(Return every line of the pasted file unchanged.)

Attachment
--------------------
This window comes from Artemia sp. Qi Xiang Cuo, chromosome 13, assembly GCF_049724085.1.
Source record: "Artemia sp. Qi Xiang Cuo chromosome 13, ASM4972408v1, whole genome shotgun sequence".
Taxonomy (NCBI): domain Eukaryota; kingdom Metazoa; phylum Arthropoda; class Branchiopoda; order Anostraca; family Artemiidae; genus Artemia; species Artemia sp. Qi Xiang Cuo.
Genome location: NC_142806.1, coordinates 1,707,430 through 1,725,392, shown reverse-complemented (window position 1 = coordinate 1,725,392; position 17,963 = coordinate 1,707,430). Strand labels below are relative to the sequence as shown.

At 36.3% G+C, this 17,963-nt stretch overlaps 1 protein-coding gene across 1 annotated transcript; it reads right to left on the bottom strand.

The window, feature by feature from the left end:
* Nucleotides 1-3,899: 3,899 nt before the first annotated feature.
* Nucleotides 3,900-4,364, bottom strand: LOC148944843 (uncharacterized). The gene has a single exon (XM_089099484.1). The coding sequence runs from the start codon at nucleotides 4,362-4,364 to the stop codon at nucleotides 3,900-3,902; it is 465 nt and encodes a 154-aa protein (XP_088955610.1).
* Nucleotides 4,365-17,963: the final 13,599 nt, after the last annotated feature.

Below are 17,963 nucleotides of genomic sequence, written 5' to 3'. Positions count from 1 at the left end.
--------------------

This window comes from Artemia sp. Qi Xiang Cuo, chromosome 13, assembly GCF_049724085.1.
Source record: "Artemia sp. Qi Xiang Cuo chromosome 13, ASM4972408v1, whole genome shotgun sequence".
Taxonomy (NCBI): domain Eukaryota; kingdom Metazoa; phylum Arthropoda; class Branchiopoda; order Anostraca; family Artemiidae; genus Artemia; species Artemia sp. Qi Xiang Cuo.
Genome location: NC_142806.1, coordinates 1,707,430 through 1,725,392, shown reverse-complemented (window position 1 = coordinate 1,725,392; position 17,963 = coordinate 1,707,430). Strand labels below are relative to the sequence as shown.

At 36.3% G+C, this 17,963-nt stretch overlaps 1 protein-coding gene across 1 annotated transcript; it reads right to left on the bottom strand.

The window, feature by feature from the left end:
* Nucleotides 1-3,899: 3,899 nt before the first annotated feature.
* Nucleotides 3,900-4,364, bottom strand: LOC148944843 (uncharacterized). The gene has a single exon (XM_089099484.1). The coding sequence runs from the start codon at nucleotides 4,362-4,364 to the stop codon at nucleotides 3,900-3,902; it is 465 nt and encodes a 154-aa protein (XP_088955610.1).
* Nucleotides 4,365-17,963: the final 13,599 nt, after the last annotated feature.

Below are 17,963 nucleotides of genomic sequence, written 5' to 3'. Positions count from 1 at the left end.